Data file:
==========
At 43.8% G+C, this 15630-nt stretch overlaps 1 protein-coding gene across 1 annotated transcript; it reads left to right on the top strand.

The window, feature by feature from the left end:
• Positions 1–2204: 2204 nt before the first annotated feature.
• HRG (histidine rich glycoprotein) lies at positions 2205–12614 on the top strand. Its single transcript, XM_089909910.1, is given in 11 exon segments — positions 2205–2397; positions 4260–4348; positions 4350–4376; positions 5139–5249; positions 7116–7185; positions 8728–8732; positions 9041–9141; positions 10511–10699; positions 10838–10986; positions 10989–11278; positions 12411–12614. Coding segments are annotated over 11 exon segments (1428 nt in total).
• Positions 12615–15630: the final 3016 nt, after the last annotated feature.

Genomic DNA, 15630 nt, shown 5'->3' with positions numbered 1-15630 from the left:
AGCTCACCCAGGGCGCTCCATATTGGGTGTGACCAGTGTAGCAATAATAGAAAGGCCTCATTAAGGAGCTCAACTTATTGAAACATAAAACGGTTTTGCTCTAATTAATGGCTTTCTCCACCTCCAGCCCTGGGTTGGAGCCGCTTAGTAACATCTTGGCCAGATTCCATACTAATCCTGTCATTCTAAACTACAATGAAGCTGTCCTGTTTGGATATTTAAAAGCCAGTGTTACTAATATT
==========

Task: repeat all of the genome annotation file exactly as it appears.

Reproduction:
At 43.8% G+C, this 15630-nt stretch overlaps 1 protein-coding gene across 1 annotated transcript; it reads left to right on the top strand.

The window, feature by feature from the left end:
• Positions 1–2204: 2204 nt before the first annotated feature.
• HRG (histidine rich glycoprotein) lies at positions 2205–12614 on the top strand. Its single transcript, XM_089909910.1, is given in 11 exon segments — positions 2205–2397; positions 4260–4348; positions 4350–4376; positions 5139–5249; positions 7116–7185; positions 8728–8732; positions 9041–9141; positions 10511–10699; positions 10838–10986; positions 10989–11278; positions 12411–12614. Coding segments are annotated over 11 exon segments (1428 nt in total).
• Positions 12615–15630: the final 3016 nt, after the last annotated feature.

Genomic DNA, 15630 nt, shown 5'->3' with positions numbered 1-15630 from the left:
AGCTCACCCAGGGCGCTCCATATTGGGTGTGACCAGTGTAGCAATAATAGAAAGGCCTCATTAAGGAGCTCAACTTATTGAAACATAAAACGGTTTTGCTCTAATTAATGGCTTTCTCCACCTCCAGCCCTGGGTTGGAGCCGCTTAGTAACATCTTGGCCAGATTCCATACTAATCCTGTCATTCTAAACTACAATGAAGCTGTCCTGTTTGGATATTTAAAAGCCAGTGTTACTAATATT